But then the war came. His uncle was shipped off to Europe. One day, when Redford was eight, his mother and grandmother picked him up from school, which was weird because he usually walked home. His grandmother got out of the car.
"Your uncle David has passed on."
"What do you mean, passed on? He's dead?"
"He's passed on."
Redford came home and waited for his father in the front yard of their house on the L.A.–Santa Monica border. He saw Charles Redford walking down the street, right toward him. But he didn't look at his son. He just went right into the house and into his bedroom for the next 20 hours.
"I couldn't go in there," he remembers. "When he came out, there was no talk, nothing."
The family eventually moved out to Van Nuys, a nowhere zone in the Valley. As Redford got older, he started to paint and talk about living the artist's life. His father thought it was a bad idea. Then his mother died when he was 18.
"My mom was always in support of me," says Redford. "No matter what I did, she said, ‘You're going to be good.' I never took it that seriously. It wasn't until after she died that I realized she was the only person who believed in me."
Redford drifted for a while. After failing out of college, he split for Europe – an exotic move in 1956. It wasn't a party. He got depressed and lost 40 pounds, and spent much of his time in bars sketching patrons and imagining the conversations they were having. He would write down what he thought was going on at another table on one side of a pad and draw pictures of the guests on the other. "That experience of traveling around, being alone, listening and watching was probably the beginning of how I felt about acting. If you had any talent at all to mimic, I thought that might be enough."
In the late 1970s, Redford said he wanted to direct, and most of Hollywood saw it as a star's folly and were shocked by the depth of Redford's 'Ordinary People.' While Redford denies it, it was hard not to see the through line between Redford's distant, emotionally withholding father and the brittle and aloof mom played by Mary Tyler Moore. Redford won a Best Oscar for directing. He was also heading for divorce and saw the honor as a sign to retreat from Hollywood.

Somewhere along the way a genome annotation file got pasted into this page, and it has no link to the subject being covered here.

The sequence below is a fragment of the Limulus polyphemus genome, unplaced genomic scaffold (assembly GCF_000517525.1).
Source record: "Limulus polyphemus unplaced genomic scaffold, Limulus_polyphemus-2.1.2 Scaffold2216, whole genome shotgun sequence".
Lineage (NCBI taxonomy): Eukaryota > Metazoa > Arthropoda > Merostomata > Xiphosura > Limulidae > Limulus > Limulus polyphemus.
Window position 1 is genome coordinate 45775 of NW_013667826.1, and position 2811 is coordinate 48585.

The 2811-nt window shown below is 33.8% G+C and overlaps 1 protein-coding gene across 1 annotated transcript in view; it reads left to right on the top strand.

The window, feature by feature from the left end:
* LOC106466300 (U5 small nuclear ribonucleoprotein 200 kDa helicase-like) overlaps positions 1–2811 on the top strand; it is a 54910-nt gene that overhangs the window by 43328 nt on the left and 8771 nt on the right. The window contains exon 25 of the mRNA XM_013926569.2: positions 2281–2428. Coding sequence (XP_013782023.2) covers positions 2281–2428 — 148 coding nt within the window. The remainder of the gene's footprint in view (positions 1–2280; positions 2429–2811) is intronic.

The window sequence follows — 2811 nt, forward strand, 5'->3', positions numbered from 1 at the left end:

"When it happened, I said, ‘There's something dangerous in the air here,' " says Redford. " 'I just need to be grateful that I got this thing, but I think it's time to take stock. You haven't hardly taken a breath. It's time to stop and regenerate, otherwise you're going to start repeating yourself.' " Redford began dedicating more time to environmental activism. He banged the drum early on global warming and pressed for the protection of the Arctic National Wildlife Refuge. In Utah, he clashed with locals who disdained him as a Hollywood outsider, but he was integral in keeping untamed areas from falling into developers' hands. (He hasn't really slowed down: This year he's been outspoken on the protection of wild mustangs in the Southwest and recorded a PSA bemoaning the evil of tar sands oil drilling.)